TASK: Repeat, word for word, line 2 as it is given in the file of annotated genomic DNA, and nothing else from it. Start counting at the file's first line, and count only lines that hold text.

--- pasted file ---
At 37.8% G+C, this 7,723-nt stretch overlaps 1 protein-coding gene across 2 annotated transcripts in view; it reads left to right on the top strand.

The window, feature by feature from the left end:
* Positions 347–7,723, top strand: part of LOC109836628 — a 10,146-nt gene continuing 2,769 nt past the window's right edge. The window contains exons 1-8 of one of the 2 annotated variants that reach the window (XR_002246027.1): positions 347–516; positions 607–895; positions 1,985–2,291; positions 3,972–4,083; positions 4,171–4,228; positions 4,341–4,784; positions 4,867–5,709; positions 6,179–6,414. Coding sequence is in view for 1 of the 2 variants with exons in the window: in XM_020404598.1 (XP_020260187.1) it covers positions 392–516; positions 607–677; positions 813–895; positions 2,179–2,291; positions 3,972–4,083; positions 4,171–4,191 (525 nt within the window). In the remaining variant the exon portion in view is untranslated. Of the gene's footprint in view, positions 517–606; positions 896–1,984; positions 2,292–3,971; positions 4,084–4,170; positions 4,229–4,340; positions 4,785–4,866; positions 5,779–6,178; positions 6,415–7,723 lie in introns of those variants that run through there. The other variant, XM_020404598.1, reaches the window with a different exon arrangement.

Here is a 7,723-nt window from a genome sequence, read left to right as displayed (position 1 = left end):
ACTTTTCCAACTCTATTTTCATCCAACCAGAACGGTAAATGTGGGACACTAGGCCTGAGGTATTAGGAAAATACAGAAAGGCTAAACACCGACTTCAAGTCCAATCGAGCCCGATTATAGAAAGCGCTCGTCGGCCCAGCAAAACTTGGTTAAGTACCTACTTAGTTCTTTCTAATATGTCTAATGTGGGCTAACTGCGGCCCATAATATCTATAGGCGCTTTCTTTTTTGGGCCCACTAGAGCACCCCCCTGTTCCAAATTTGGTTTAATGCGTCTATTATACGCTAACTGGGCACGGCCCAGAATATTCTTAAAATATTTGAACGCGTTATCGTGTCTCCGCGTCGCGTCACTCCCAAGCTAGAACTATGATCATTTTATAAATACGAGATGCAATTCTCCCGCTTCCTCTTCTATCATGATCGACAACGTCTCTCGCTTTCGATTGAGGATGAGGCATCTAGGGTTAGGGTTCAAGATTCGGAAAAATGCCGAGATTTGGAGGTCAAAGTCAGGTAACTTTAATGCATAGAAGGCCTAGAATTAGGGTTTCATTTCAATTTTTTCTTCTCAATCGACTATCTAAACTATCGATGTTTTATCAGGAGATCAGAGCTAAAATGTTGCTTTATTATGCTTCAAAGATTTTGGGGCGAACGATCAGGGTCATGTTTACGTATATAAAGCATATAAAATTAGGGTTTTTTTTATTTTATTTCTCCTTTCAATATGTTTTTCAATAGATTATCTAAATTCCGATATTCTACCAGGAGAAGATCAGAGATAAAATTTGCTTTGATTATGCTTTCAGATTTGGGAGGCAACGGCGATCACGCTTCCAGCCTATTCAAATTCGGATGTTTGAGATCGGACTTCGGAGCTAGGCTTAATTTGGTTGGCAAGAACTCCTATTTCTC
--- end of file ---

The window, feature by feature from the left end: